Slap Shots

The Color of Comedy
Comedy once was king in San Francisco: Jonathan Winters recorded live albums here, as did Lenny Bruce, Tom Lehrer, Phyllis Diller, and Steve Martin. The rim-shot '50s burlesque houses gave way to the political satire of '60s theaters, until the comedy boom eventually crashed at glitzy '80s franchise clubs like Catch a Rising Star and the Improvisation, where every cocaine reference from the stage was greeted with cocaine laughter from the crowd.

Then one day, all comedians decided that their life purpose was to be on a sitcom. They pushed up the sleeves of their sport coats, taped their "tight five" minutes for a gazillion TV spots, and were promptly irradiated into another overexposed hack in front of a brick wall -- an easily muted goofball of half-baked insights and pop-culture trivia.

The war is over, and mediocrity has won. Two full-time comedy clubs are left in the city -- the Punch Line and Cobb's. The annual Comedy Day in the Park is a joke in itself. The verb "riff" is now used as a reference in New Yorker cartoons.

But another renaissance rumbles: women's comedy at Cat's in SOMA, gay and lesbian comedy at Josie's in the Castro -- and black comedy over in Oakland, from open-mike shows to big events at the Paramount Theatre.

The End Zone sports bar is where San Francisco comic Tom Rhodes agreed to perform tonight. He doesn't need the money. He recently hosted a half-hour pilot that aired on Comedy Central called Viva Vietnam, a funny yet poignant "white-trash adventure" that was nominated for three ACE awards. This summer, he goes on a concert tour with the Black Crowes. But he said yes.

Will Rhodes be the only white guy in the house? Doesn't matter. He's done shows at gay clubs, Air Force bases, and blues joints. Like a musician, a comedian has to keep performing to stay fresh. We talk as Rhodes' 1978 Cadillac Sedan De Ville glides across the Bay Bridge.

Why did he move here from Florida?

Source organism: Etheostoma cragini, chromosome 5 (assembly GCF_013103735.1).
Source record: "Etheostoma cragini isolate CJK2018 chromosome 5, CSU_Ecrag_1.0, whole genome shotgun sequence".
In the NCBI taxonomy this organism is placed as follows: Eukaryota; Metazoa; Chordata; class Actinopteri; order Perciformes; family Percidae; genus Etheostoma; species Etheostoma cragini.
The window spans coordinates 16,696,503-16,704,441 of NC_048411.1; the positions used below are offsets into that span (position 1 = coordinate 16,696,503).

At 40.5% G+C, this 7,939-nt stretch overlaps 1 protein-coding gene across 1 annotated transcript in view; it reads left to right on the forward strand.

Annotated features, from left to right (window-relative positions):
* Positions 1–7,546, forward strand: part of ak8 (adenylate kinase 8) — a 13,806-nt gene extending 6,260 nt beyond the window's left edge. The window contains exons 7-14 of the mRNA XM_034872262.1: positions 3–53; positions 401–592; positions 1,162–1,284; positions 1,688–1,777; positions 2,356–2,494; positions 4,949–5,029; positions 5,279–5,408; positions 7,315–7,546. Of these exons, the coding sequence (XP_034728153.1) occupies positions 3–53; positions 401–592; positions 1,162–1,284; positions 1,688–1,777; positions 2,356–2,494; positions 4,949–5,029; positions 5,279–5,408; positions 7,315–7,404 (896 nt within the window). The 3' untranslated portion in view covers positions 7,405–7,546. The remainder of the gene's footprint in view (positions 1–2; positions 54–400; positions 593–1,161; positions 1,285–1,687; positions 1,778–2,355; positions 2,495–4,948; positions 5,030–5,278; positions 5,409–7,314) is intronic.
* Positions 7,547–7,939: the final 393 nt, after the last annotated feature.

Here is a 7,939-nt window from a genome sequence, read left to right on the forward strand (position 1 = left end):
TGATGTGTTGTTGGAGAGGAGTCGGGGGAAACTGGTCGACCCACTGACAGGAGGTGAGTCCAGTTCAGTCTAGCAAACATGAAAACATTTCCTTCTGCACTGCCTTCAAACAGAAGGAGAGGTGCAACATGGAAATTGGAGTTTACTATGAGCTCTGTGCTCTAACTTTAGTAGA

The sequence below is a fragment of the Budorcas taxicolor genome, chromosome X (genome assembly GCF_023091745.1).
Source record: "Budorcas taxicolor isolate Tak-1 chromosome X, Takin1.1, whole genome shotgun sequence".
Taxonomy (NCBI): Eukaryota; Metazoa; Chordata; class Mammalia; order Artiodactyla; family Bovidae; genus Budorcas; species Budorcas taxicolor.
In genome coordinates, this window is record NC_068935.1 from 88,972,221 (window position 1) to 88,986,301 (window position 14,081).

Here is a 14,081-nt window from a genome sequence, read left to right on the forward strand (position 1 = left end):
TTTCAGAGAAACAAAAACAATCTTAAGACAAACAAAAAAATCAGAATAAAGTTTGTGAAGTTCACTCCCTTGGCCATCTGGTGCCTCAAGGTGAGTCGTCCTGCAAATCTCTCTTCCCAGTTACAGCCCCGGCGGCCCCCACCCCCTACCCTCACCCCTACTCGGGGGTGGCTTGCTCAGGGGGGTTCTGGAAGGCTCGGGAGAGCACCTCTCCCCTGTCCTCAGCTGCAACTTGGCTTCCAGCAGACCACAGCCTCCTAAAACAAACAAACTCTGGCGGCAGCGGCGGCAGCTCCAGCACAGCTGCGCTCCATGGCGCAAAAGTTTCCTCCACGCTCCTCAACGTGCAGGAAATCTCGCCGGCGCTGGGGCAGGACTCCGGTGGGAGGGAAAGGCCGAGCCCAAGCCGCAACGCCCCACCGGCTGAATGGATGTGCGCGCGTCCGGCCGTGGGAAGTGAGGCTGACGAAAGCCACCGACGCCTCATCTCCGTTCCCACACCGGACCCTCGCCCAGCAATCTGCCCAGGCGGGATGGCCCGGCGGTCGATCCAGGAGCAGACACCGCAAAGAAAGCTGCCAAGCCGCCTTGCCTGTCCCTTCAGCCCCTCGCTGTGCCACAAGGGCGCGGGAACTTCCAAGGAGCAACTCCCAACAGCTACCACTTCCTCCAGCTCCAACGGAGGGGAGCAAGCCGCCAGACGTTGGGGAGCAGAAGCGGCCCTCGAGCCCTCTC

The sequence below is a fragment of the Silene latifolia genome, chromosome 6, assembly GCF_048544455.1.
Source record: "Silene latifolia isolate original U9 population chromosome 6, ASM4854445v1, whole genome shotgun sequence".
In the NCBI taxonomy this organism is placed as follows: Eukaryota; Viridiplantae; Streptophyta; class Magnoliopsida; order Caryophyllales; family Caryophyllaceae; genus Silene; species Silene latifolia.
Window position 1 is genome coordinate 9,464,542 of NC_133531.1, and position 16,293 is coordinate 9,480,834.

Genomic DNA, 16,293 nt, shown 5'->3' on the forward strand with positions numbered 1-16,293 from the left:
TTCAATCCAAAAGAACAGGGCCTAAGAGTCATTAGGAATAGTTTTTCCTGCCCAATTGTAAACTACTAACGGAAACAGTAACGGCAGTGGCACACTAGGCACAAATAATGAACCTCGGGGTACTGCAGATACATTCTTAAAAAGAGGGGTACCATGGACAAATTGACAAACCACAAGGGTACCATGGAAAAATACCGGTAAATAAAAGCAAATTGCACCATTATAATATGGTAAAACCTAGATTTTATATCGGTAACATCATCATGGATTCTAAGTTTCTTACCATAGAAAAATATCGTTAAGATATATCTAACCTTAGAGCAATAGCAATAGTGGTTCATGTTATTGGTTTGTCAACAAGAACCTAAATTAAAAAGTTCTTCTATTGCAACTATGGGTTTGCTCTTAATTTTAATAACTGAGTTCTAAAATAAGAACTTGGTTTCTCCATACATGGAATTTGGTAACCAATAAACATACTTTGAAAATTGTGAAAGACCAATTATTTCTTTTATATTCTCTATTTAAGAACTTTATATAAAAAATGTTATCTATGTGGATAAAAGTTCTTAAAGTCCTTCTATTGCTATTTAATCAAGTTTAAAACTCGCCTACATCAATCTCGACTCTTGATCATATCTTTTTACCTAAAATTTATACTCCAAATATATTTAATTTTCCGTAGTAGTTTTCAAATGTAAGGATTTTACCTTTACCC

"It's the Jerusalem of comedy, man. I always thought that a higher intelligence of comedy always came out of San Francisco. The first comedian was Mark Twain. He played theaters in San Francisco, and they were humorous, and political, and very topical."

Is it still the holy land?
"No," he says after a pause. "There's no one here. It's a fucking ghost town. It's pathetic. It seems that you gotta move away, become independently wealthy, and move back, and not ever leave your mansion, and do uppers and downers until you die naked on the bathroom tile."

Or do gigs across the bay.
The triple-white De Ville eases into a strip-mall parking lot off High Street. There's Clem Daniels' End Zone, across the street from a chicken joint and next-door to a Lucky supermarket. Give the place an A for atmosphere: swirling lights from a mirrored ball, slow grooves from the DJ booth, red tablecloths, and a small stage with one of those curtains made of shiny strips of red material. Framed Raiders photos line the walls, and a display case preserves a deflated football and other sports memorabilia. Manager and ex-K.C. Chiefs lineman Marvin Upshaw stands in the back puffing an absurdly small cigar, his 300-plus-pound frame nearly blocking a sign saying "Dress to Impress." A flier advertises Sunday's house band: "Serious Licks, featuring Ron Matthews. Serious Music for Serious People."

By the time producer Rick Sullivan introduces tonight's entertainment as "the longest-running black comedy show in Northern California," every table is full, about 70-80 people. Besides Tom and myself, and two biker guys, we are alone in the whitey department. After a couple of amateurs do their routines and eat it royally, a woman in sunglasses named Tess opens it up with, "I just got out of recovery. WBM. Women who Beat their Men. Oh, I'm not proud of it. ..." Huge laughs. Another comic does dead-on imitations of '70s Soul Train dancers. A guy named Rip believes the death penalty isn't good enough for the guy who killed Polly Klaas: "They should get five crackheads, give them each a free one, give the guy the bag of dope, and put 'em all in a room together. They'd beg him to death: 'Hey man, you got one for me?' " The capacity crowd roars. If you're in Oakland, you gotta laugh about crack.

One of the bikers is slipped into the lineup, a little guy named the Oakland Outlaw, wearing shades and a ZZ Top beard, who scores big with the reason there are no black ghosts, especially female ones. He imitates a perturbed black woman: "Ex-cuse me? I said boo!" The place loves it.

Black audiences seem much more loose and expressive than white folks if they appreciate a comedian. They cheer, jeer, hoot, and really enjoy themselves.

After another black comic, Rhodes takes the stage in long, frizzy hair and cowboy boots. He does his usual material, but for some reason it seems tailor-made for the crowd: "In Canada last year, there were five deaths by handguns. In England, there were 13. In America, there were 20,863. Apparently, we tolerate just a little less bullshit." The crowd digs him immediately.

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